“Know a lot of cops, do you?” He made another turn, wending away from the place he’d picked her up. When she didn’t answer, he prodded her. “What’s your name?”



Blood Crystal by Jannifer Hoffman

“So if they mention names on the evening news, I’ll know which one is you.”

She swore, using words he’d only heard in back-alley barrooms.

“Does that mean you’ll be on the ten o-clock news?” he asked.

“Life’s a bitch and then you die,” she muttered, pulling the gun out of his ribcage.

Stephen smiled to himself. “So…who will they say you are?”

“Dani,” was all she said.

Hot damn and bingo. Danielle Lovato. How lucky could a man get?

Stifling a grin, he pushed his hand back between the bucket seats. “Hello, you can call me Stephen.”

Danielle slapped his hand. “Four million people in this city, and I abduct a lunatic. You think you’re my guardian angel or what?”

“Sounds like you’re in need of one,” he said.

“Stop the car and I’ll get out.”

“I want to help you. Why are you fighting me?”

“Because I’m getting bad vibes. Are you part of Deluca’s gang?”

“I have no idea who Deluca is. I’m not even from LA. Besides, you have the gun.”


Blood Crystal by Jannifer Hoffman

Danielle considered that. She did have the gun. “Why do you want to help me?”

“Do I need a reason?”

“In my world, nobody does anything for nothing. What’s your game, Stephen?”

“All I’m offering you is a place to get cleaned up and distance from whatever trouble you’re in.”

Danielle hesitated, trying to decide if he was for real. “And what do you get out of it?” she asked.

“The feeling that maybe I did someone a good deed.”

She snorted. “Oh, yeah, I believe that all right.” She pushed herself up on the seat, staying far enough to the side so he couldn’t see her in the rearview mirror. She looked around, trying to determine if they were being followed. She saw no cars closer than a block.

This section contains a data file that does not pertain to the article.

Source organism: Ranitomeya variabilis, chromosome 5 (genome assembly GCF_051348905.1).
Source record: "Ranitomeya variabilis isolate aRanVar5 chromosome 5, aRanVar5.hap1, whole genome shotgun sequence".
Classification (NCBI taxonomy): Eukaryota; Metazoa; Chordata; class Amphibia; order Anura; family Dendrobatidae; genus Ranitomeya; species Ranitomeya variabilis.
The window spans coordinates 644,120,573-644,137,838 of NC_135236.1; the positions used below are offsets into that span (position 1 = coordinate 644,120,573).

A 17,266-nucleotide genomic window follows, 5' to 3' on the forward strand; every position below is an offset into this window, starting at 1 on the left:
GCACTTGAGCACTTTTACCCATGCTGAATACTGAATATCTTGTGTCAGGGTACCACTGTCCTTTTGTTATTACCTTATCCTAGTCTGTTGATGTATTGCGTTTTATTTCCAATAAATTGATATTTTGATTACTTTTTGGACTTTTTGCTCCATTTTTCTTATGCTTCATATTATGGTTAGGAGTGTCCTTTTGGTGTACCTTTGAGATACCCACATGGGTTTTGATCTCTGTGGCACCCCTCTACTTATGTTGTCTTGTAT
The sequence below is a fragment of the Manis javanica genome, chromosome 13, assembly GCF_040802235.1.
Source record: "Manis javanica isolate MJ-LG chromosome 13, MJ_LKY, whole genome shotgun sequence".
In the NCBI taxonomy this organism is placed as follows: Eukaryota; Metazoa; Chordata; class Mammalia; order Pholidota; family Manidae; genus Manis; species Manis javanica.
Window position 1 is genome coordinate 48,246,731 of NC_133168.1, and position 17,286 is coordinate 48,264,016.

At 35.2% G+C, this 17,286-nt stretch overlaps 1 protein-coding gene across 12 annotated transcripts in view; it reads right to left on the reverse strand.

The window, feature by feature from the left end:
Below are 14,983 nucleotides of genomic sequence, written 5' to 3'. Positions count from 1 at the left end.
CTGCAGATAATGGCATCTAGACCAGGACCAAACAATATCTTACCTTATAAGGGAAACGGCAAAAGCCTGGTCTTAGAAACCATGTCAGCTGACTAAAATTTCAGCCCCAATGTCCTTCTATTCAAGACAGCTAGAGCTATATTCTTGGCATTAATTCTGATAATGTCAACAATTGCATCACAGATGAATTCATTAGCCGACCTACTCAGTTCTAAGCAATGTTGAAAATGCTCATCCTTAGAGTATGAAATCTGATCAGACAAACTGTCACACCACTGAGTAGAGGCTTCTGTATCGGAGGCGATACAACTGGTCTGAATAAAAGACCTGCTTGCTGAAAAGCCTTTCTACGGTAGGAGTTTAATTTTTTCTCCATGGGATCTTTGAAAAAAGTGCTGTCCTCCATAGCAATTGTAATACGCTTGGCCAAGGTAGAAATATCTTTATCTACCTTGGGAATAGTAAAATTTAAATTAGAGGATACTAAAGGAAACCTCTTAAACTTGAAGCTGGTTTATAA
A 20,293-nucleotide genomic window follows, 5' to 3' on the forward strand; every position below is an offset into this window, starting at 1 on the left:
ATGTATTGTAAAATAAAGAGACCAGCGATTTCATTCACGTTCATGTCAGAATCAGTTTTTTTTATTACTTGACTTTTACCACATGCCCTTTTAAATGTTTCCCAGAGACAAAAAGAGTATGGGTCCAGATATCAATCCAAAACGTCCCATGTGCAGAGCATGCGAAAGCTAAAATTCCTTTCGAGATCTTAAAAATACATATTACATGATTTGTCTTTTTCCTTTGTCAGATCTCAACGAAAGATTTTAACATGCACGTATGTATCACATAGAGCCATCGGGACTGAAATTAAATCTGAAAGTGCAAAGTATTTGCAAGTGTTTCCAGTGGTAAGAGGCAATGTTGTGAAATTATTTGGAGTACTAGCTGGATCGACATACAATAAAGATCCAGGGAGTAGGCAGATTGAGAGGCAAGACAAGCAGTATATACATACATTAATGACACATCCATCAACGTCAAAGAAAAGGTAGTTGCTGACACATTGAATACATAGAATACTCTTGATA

“Well, you must. You took the gun off of me.”

“It’s pointed straight at your back, so unless your fancy seats are lined with metal, consider it still on you. What were you doing in that part of town anyway?”

“A personal favor for a friend.”

Danielle swore. “Halleluiah, St. Stephen. You are so full of crap.”

He had a deep husky laugh. It actually made her smile. It had been a long time since she smiled.

“So… St. Stephen. Where are we headed?”

“My place.”


Blood Crystal by Jannifer Hoffman

“Bad idea. If we’re being followed, you’d be up to your neck in more trouble than you want.”

“We’re not. I’ve been watching.”

This guy was starting to worry her. She reached for the door handle, intending to bolt at the next light. She heard the door lock slide in place and knew he must have anticipated her move.

She leaned over to glare at him in the mirror. “What was that for?”

Pale gray verging on blue eyes stared back at her. She could tell by the crinkling around them that he was grinning.

“We’re only a couple of blocks from my motel,” he said. “You can run then if you want to. At least there’s a bus stop out front.”

“Motel? You’re in a motel.”

“I told you I’m from out of town. I’m here on—business.”

“Where are you from? The loony bin?”


She rolled her eyes. “Well that should explain it. Except your car has a California license plate.”

“It’s rented.”


Blood Crystal by Jannifer Hoffman

“Just don’t tell me you’re a psychiatrist.”

That husky laugh again. “I’m not. I’m a lawyer.”

He drove to a Holiday Inn and pulled up in front of room number one-twenty.

“Is this your room?” she asked.

“No, I’m on the upper floor right above it.”

“Don’t park here,” she said. “Go around to the back.”